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No Moore Spin

[The following is the text of a comment on Eric's 'No Spin' blog.]

This is the real Tim of timlytle.net - not to be confused with the other 'Tim' that posted a comment. But now to the meat of the comment.

Ignoring the petty sarcasm from the ‘other Tim’ – let’s move on to his assumptions, and I quote – “It's astonishing that someone who hasn't got the slightest notion of how government works believes that "da bomb" trumps the opinion of the supreme court of the United States.”

First, the Supreme Court of the United States hasn’t given an opinion – they just said they wouldn't hear the case. Second of all – the issue that is at stake is the interpretation of the constitution – and no matter what you may think, that does ‘trump’ the supreme court. Yes, I know the court is supposed to interpret the constitution – but the key word there is ‘interpret’ not rewrite.

And I once again quote “There are places for fools who don't believe in secular government if you don't like life here. Unfortunately, all of those places are in the MiddleEast.” Ah, first let’s not confine that to the middle east – I assume you’re talking about ‘religious’ state governments? If I am correct in that assumption please don’t rule out China – atheism is in all reality a very real religion. Second – this government was founded on Judeo-Christian values and principles. Our founding fathers (for the most part) believed in the God of the Bible as a supreme being at the least, others believed in the God of the Bible as their personal Saviour. They prayed to the God of the Bible, and they founded this country using Biblical principles and concepts.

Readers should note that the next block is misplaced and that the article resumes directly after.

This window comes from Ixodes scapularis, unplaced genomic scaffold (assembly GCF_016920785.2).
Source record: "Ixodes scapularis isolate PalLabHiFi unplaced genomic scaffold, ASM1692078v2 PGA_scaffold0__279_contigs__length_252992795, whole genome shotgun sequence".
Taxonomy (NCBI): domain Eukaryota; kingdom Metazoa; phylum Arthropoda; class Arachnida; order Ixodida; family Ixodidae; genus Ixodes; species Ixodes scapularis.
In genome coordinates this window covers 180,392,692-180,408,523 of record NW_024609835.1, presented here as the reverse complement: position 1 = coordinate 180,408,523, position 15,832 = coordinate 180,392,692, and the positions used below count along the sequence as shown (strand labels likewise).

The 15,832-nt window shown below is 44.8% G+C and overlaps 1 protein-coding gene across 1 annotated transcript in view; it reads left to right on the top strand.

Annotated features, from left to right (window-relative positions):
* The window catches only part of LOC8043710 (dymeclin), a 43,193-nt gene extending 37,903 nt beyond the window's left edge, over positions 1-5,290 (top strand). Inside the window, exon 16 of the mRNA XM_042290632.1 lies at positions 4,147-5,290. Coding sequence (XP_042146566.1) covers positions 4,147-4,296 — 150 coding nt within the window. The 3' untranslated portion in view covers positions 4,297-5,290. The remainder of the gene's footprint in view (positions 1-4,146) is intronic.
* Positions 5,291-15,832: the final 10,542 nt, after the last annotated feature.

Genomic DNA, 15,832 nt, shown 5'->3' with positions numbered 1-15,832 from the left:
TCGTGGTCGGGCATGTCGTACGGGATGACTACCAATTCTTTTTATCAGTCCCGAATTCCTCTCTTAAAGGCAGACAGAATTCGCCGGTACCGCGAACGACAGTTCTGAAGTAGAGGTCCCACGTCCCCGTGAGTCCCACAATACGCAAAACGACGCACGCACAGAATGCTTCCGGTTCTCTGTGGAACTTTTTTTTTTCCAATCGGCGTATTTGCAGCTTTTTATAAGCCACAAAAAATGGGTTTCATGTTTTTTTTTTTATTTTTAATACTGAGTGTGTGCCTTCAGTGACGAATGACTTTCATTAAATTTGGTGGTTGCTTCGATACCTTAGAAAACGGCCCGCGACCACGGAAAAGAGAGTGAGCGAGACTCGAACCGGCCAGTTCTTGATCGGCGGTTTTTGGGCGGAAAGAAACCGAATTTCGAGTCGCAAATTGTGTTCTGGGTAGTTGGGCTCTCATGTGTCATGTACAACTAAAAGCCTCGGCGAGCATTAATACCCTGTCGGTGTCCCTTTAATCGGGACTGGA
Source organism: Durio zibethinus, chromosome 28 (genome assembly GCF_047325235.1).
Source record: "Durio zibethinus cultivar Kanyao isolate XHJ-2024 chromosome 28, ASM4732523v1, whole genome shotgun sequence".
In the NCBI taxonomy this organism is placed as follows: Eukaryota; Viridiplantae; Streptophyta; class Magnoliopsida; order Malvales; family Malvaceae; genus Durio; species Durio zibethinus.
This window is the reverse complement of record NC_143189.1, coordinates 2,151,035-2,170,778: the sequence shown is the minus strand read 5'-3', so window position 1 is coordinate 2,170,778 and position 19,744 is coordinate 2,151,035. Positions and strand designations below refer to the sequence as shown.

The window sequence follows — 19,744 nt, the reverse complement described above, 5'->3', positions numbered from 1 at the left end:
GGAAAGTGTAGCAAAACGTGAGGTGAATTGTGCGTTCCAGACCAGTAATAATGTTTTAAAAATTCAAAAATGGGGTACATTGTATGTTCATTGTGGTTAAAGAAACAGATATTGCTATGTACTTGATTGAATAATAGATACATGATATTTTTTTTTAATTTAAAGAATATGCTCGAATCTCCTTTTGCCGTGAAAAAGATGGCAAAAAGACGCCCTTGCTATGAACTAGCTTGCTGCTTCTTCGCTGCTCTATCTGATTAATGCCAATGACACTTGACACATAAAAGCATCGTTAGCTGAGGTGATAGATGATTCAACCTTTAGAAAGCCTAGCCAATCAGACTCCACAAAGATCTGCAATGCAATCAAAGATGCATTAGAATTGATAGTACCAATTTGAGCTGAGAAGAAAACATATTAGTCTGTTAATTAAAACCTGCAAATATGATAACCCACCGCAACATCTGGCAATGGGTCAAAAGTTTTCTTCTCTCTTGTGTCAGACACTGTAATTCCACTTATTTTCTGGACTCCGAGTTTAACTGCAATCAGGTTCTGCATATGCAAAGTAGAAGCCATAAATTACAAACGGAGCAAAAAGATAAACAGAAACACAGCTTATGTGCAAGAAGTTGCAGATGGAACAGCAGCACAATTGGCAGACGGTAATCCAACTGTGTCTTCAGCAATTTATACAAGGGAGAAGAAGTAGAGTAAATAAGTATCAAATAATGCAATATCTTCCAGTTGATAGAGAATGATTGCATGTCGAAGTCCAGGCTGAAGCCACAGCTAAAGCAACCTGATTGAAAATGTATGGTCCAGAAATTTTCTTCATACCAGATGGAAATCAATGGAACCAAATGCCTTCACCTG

Yet they did not desire to see a religion forced on the citizens of this country. The country was founded on the principles of the Bible, but it would not dictate what you personally believed. Neither does displaying the Ten Commandments. You are not forced to become a ‘Christian’ because they are on display in the Supreme Court building of Alabama. They are simply the expression of the people of Alabama – as a general rule. Yes, people knew what Judge Moore would do when they elected them. That monument reflects the beliefs of the people of Alabama.

Some Guy said, “How would you feel if it was the Koran or the sayings from the Dalai Lama in the entrance of the courtroom?” Quite honestly, I’m not afraid of that. As stated in the last paragraph, that monument is reflective of the people of Alabama. I don’t think they would place the Koran, or sayings of the Dalai Lama in the courtroom. And I don’t fear it even if they did – as long as it was only the expression of what the people, though their elected officials, believed. However, Christianity has been the only (yes, only) belief system that when it’s followers are in power guarantees freedom to all beliefs. Islam and even atheism have a track record of toleration as long as their the minority, but when they're in the majority they forget all about it.

I’m not afraid of the free expression of thought, and neither were our founding fathers. And they weren’t afraid to express themselves. Neither should we.

So if the ‘Other Tim’ or ‘Some Guy’ would like to discuss this more publicly – by all means let’s do just that. I’ll set up a public debate myself, on my server. However, if you don’t like confrontation and the Truth – stay out of the ‘No Spin Zone’.

You’ve just watched some philosophical judo. ;-)

Tim Lytle [08/26/03 00:45:38] | 3 Comments | Point